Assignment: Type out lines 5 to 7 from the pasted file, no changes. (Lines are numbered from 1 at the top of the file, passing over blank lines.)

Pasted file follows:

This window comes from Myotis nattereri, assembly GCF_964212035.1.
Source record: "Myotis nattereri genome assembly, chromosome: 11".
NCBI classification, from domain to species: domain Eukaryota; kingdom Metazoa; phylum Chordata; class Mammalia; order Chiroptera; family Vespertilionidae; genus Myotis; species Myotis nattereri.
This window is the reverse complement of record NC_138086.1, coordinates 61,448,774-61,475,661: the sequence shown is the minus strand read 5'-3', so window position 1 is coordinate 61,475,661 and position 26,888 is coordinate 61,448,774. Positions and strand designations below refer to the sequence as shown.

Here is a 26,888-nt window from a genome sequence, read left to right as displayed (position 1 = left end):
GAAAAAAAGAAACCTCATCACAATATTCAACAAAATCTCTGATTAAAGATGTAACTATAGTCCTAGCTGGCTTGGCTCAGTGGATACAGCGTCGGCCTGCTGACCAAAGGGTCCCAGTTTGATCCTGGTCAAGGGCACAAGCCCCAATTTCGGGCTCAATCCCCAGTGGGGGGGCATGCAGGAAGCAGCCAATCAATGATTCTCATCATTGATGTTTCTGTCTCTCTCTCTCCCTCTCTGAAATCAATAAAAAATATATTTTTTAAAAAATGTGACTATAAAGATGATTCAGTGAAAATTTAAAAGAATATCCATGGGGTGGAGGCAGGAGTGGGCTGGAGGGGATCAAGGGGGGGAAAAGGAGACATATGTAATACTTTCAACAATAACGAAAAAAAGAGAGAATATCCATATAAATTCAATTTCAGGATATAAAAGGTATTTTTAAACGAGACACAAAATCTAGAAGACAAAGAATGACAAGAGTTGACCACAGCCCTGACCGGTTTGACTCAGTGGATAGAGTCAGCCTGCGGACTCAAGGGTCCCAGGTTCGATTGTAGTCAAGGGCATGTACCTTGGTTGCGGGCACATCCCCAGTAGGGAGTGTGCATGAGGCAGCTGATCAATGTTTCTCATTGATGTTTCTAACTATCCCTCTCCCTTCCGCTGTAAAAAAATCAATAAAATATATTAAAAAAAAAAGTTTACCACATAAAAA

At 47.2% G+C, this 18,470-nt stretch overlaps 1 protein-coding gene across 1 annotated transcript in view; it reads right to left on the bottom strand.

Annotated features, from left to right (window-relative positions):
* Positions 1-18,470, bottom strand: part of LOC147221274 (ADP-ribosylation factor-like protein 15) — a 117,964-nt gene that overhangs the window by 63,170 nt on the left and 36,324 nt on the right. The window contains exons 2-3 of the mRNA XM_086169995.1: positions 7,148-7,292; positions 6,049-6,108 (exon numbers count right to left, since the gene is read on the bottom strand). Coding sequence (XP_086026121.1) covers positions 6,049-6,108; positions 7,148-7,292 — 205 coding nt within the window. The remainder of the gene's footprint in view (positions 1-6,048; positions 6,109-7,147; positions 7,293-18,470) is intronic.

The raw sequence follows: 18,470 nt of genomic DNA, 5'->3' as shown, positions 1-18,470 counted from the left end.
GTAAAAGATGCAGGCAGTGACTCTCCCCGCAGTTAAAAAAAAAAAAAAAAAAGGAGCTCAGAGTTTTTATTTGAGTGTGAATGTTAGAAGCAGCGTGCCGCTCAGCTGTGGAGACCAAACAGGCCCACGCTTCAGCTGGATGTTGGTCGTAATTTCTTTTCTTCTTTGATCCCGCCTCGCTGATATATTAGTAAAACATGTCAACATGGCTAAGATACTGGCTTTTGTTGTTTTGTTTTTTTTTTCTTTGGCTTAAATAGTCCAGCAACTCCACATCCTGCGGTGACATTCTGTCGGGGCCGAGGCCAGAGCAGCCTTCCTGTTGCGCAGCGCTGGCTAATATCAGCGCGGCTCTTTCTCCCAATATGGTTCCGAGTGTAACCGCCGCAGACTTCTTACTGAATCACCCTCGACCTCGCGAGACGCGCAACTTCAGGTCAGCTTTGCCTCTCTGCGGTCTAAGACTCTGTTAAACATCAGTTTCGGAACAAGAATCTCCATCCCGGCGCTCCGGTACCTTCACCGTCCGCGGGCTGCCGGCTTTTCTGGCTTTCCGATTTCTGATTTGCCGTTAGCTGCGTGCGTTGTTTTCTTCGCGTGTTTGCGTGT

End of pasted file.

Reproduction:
Here is a 26,888-nt window from a genome sequence, read left to right as displayed (position 1 = left end):
GAAAAAAAGAAACCTCATCACAATATTCAACAAAATCTCTGATTAAAGATGTAACTATAGTCCTAGCTGGCTTGGCTCAGTGGATACAGCGTCGGCCTGCTGACCAAAGGGTCCCAGTTTGATCCTGGTCAAGGGCACAAGCCCCAATTTCGGGCTCAATCCCCAGTGGGGGGGCATGCAGGAAGCAGCCAATCAATGATTCTCATCATTGATGTTTCTGTCTCTCTCTCTCCCTCTCTGAAATCAATAAAAAATATATTTTTTAAAAAATGTGACTATAAAGATGATTCAGTGAAAATTTAAAAGAATATCCATGGGGTGGAGGCAGGAGTGGGCTGGAGGGGATCAAGGGGGGGAAAAGGAGACATATGTAATACTTTCAACAATAACGAAAAAAAGAGAGAATATCCATATAAATTCAATTTCAGGATATAAAAGGTATTTTTAAACGAGACACAAAATCTAGAAGACAAAGAATGACAAGAGTTGACCACAGCCCTGACCGGTTTGACTCAGTGGATAGAGTCAGCCTGCGGACTCAAGGGTCCCAGGTTCGATTGTAGTCAAGGGCATGTACCTTGGTTGCGGGCACATCCCCAGTAGGGAGTGTGCATGAGGCAGCTGATCAATGTTTCTCATTGATGTTTCTAACTATCCCTCTCCCTTCCGCTGTAAAAAAATCAATAAAATATATTAAAAAAAAAAGTTTACCACATAAAAA

At 47.2% G+C, this 18,470-nt stretch overlaps 1 protein-coding gene across 1 annotated transcript in view; it reads right to left on the bottom strand.